More Black Soldiers Wanted in the British Army

The Ministry of Defence has recently advertised for soldiers who ‘have to be black.’ The move comes after the BBC recently sacked a Radio 4 comedian for being ‘white and male.’

In its attempt to diversify, the Armed Forces has come under fire for being discriminatory against prospective white soldiers after attempting to recruit exclusively black soldiers.

The posts were made in Manchester and Leeds and advertised for both privates and lance corporals as a result of previously low ethnic minority sign ups in those areas.

However, many have been critical of what has been seen as overly sensitive political correctness and a snub to meritocracy in an effort to meet diversity targets.

After the Army adverts appeared on internal leaflets, Dar Jacques, a former Royal Engineer, wrote on Facebook: ‘It’s pure racism. If it was a post for a white Brit what would the “diverse” world say then? No jobs should be given to anyone because of their colour or origin.’

One senior defence source said: ‘The Army wants more black and Asian people to join but this is not the right way to do it.
‘More black people will join if they believe they are unlikely to be bullied and the colour of their skin will not affect their chances of advancement. It’s not about having a black face at the recruiting office.’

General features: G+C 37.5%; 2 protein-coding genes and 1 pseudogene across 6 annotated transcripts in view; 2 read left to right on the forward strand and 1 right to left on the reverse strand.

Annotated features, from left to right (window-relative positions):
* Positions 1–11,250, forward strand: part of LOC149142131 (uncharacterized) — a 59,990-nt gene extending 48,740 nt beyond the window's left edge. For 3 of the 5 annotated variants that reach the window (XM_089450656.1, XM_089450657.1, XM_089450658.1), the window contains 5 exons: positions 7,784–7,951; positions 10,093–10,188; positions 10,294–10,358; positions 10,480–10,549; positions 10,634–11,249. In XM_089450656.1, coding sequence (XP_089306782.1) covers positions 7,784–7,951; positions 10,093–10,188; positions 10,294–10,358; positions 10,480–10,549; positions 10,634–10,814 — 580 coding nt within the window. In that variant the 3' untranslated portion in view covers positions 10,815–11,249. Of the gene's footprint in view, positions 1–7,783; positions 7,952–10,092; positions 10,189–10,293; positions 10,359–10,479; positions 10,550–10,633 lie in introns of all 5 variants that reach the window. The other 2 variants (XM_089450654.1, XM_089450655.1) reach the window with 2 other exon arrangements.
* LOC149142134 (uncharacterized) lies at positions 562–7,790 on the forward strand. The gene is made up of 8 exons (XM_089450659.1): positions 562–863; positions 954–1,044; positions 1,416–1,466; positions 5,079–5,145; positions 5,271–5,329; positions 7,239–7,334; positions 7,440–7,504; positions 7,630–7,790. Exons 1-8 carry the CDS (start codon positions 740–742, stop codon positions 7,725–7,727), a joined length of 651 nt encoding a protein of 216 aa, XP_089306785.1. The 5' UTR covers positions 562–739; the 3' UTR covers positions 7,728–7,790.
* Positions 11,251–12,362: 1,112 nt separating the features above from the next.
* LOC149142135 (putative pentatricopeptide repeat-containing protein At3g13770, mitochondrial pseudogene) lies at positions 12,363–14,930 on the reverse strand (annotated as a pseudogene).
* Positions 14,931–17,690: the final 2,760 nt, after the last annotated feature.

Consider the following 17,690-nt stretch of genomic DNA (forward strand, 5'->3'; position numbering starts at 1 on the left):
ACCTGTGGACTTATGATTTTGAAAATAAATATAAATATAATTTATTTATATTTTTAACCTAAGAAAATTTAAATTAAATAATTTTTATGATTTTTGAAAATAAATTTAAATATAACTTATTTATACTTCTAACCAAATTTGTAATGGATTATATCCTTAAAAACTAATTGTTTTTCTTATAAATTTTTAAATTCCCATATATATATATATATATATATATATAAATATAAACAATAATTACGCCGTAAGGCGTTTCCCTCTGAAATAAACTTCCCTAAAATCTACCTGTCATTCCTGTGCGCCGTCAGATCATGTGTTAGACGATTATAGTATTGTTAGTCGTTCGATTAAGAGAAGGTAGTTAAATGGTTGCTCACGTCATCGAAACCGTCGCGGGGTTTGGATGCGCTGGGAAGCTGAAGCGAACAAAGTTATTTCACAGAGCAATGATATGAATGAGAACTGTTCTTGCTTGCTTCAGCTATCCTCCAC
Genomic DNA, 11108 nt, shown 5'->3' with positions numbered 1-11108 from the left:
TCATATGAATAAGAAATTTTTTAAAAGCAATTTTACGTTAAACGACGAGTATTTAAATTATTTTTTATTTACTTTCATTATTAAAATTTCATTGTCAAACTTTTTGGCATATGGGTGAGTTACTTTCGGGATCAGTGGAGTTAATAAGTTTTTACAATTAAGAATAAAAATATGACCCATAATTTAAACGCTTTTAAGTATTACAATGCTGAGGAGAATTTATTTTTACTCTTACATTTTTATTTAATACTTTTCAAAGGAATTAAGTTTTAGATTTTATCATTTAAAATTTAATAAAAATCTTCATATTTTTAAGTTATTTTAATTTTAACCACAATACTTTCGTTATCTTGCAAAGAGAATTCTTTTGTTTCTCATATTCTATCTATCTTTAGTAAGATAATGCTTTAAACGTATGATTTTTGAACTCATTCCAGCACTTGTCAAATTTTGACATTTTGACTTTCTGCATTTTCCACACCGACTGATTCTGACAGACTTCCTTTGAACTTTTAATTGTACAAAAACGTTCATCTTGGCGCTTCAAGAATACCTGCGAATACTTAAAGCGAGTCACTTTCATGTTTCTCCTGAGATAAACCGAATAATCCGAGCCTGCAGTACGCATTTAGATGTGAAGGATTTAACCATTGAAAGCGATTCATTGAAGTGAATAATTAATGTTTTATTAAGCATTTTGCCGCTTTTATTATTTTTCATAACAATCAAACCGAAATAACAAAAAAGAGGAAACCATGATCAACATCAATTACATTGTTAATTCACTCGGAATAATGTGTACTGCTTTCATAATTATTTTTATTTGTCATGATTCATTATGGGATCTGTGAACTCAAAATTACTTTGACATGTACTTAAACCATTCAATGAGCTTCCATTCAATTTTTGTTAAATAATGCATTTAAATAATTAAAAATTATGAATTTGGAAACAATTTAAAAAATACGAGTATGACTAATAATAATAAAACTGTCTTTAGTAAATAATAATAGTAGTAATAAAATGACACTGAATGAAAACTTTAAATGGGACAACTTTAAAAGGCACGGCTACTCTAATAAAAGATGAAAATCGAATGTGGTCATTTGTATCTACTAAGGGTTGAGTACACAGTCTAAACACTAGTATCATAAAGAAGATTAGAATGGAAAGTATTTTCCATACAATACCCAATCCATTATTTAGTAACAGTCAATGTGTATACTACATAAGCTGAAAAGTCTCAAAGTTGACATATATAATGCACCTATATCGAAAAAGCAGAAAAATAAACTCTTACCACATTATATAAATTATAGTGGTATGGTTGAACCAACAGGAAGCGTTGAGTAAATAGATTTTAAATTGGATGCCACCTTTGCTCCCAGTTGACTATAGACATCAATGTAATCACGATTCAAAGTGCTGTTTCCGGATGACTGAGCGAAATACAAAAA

It also seems that the advert is illegal. The Equality Act 2010 code of practice states: ‘If an employer makes a statement in an advertisement that in offering employment they will treat applicants less favourably because of a protected characteristic, this would amount to direct discrimination.’

The 102 Logistic Brigade which wrote the advert has pledged to alter the wording, but many see the latest development as part of a systemic tide of quotas being more relevant than individual ability within public organisations.

One such example is of BAFTA award winning radio star Jon Holmes, who was sacked after being told that an overhaul was planned to incorporate more women and ethnic groups. This came after 18 years of service.

Holmes revealed that he knew of many others within the industry who has also been ‘positively discriminated’ against.

Ethnic minorities make up just 7% of the armed forces, compared to 12% within the British workforce. BAME Officers make up just 2.4% overall.

A year ago, Defence Secretary Michael Fallon told service chiefs that by 2020 at least 10 per cent of all new recruits must come from an ethnically diverse background. However, MoD figures for 2016 show there has been no increase in the recruitment of ethnic minorities.

An Army spokesman said last night: ‘It is important to have a diverse recruiting force to attract the brightest and the best.

‘Some of the language of this document is not consistent with our approach and it will be changed at the earliest opportunity.’ 


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